2. phil says:

    Shouldn’t your emergency fund remain for emergencies? It seems like it’s better to set up a completely different account (at ING or HSBC or some other high-interest-paying bank) for car savings. I don’t think I’d want to raid the emergeny fund to do this unless you really, really need to replace a dead car right away.

  3. rebecca says:

    Quick comment: it might be better to talk about this pattern of paying in full rather than taking out a loan of some sort as “paying upfront” – because in essentially all of these examples, you’re actually better off if you don’t literally pay cash, but instead pay on a credit card for which you don’t ever carry a balance but for which you eg get cash or points back, and which lets you keep that actual cash in your high-interest-bearing account an extra month….

  4. Dana says:

    We set up an automobile replacement fund that is separate from our emergency fund. This replacement fund is where we save money until it is time to replace the current vehicle. It’s important to not completely deplete that emergency fund. Emergencies seem to happen when you least expect them and when you are least prepared to handle them.

  5. Trent Hamm Trent says:

    Rebecca: you’re correct, but in that situation a credit card is essentially the same as paying cash, except you’re racking up some free bonus points.

    Dana: I agree, but some people are really really averse to having a bunch of savings accounts for various situations, simply because it adds to account management time.

  6. Trent Hamm Trent says:

    Mukesh: you are correct. In this case, I am encouraging people to “pay ahead” into their emergency fund and then use that as their payment. As Dana pointed out, you’re better off using a separate account for paying ahead for an auto purchase.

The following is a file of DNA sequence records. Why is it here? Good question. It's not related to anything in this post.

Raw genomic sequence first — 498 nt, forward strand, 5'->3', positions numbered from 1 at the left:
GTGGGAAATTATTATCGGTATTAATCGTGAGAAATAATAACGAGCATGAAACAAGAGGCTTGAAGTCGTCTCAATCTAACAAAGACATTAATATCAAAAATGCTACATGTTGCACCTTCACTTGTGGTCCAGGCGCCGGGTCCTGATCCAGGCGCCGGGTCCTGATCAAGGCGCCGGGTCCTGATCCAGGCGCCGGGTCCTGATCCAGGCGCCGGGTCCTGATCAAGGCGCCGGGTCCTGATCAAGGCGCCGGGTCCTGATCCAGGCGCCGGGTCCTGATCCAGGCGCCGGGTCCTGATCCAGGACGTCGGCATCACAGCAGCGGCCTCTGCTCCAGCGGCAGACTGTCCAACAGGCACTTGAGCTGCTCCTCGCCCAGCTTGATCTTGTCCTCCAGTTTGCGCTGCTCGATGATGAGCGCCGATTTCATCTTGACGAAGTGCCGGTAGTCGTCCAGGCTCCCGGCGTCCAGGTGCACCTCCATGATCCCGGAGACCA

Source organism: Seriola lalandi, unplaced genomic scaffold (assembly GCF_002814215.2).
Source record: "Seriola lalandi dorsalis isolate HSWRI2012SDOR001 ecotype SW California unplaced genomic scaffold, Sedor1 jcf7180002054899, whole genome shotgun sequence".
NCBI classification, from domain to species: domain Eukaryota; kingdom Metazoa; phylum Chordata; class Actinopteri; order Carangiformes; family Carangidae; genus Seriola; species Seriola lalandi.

7. Leo says:

    Great post, as always. I’ve blogged about this post here.

  8. Mission Debt Freedom says:

    I use a sinking fund inside my emergency fund. For example if my emergency fund needs to be around $10k, but my car is on its last leg I’ll add another $10k to it and use that cash to buy a new car. You could always set up a separate account as some of you have suggested, however, you will make slightly more compounding interest with the higher balance.

  9. Chris says:

    Mission, while that sounds right, assuming both accounts are exactly the same interest rates, they’ll make the same amount as if they were combined. Two $10k accounts works out exactly the same as a single $20k account. It isn’t the amount in a single place that makes compound interest work, it’s the amount total against the interest rate.

  10. James says:

    My best friend and I had a friendly argument on the topic of car leasing and ownership. I took the same side as Trent. I told him that financing a rapidly depreciating asset such as a car is utter nonsense and that you should simply pay cash if possible. My friend, on the other hand, chooses to view a car lease as a recurring expense for a luxury item which can be budgeted into his cashflows. To him, it is the price for enjoying a nonessential thing in his life, much like the way one might pay $5/mo for HBO or $30/yr for a favorite magazine.
    While I still maintain my point of view (and Trent’s), I think my buddy makes a valid point. I think it boils down to personal preference and priorities. He is willing to pay a (high) price to have new and expensive cars all the time while I would rather direct my money elsewhere.